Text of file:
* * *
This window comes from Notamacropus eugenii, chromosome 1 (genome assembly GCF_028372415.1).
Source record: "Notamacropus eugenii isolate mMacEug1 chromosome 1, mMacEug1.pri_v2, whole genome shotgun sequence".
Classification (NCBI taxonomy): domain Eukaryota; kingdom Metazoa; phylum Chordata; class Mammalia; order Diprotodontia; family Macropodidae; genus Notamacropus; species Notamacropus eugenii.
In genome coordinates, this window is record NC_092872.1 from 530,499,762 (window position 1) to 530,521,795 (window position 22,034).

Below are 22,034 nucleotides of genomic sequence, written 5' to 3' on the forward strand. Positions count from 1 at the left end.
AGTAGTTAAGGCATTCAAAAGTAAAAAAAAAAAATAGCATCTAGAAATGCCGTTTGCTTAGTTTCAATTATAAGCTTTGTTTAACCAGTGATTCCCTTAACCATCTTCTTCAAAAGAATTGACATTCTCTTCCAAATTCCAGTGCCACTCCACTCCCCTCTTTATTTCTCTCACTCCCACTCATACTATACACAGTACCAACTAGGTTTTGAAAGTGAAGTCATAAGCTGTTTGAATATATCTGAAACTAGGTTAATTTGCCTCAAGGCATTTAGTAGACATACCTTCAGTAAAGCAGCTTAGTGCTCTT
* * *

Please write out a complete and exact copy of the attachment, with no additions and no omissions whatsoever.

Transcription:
This window comes from Notamacropus eugenii, chromosome 1 (genome assembly GCF_028372415.1).
Source record: "Notamacropus eugenii isolate mMacEug1 chromosome 1, mMacEug1.pri_v2, whole genome shotgun sequence".
Classification (NCBI taxonomy): domain Eukaryota; kingdom Metazoa; phylum Chordata; class Mammalia; order Diprotodontia; family Macropodidae; genus Notamacropus; species Notamacropus eugenii.
In genome coordinates, this window is record NC_092872.1 from 530,499,762 (window position 1) to 530,521,795 (window position 22,034).

Below are 22,034 nucleotides of genomic sequence, written 5' to 3' on the forward strand. Positions count from 1 at the left end.
AGTAGTTAAGGCATTCAAAAGTAAAAAAAAAAAATAGCATCTAGAAATGCCGTTTGCTTAGTTTCAATTATAAGCTTTGTTTAACCAGTGATTCCCTTAACCATCTTCTTCAAAAGAATTGACATTCTCTTCCAAATTCCAGTGCCACTCCACTCCCCTCTTTATTTCTCTCACTCCCACTCATACTATACACAGTACCAACTAGGTTTTGAAAGTGAAGTCATAAGCTGTTTGAATATATCTGAAACTAGGTTAATTTGCCTCAAGGCATTTAGTAGACATACCTTCAGTAAAGCAGCTTAGTGCTCTT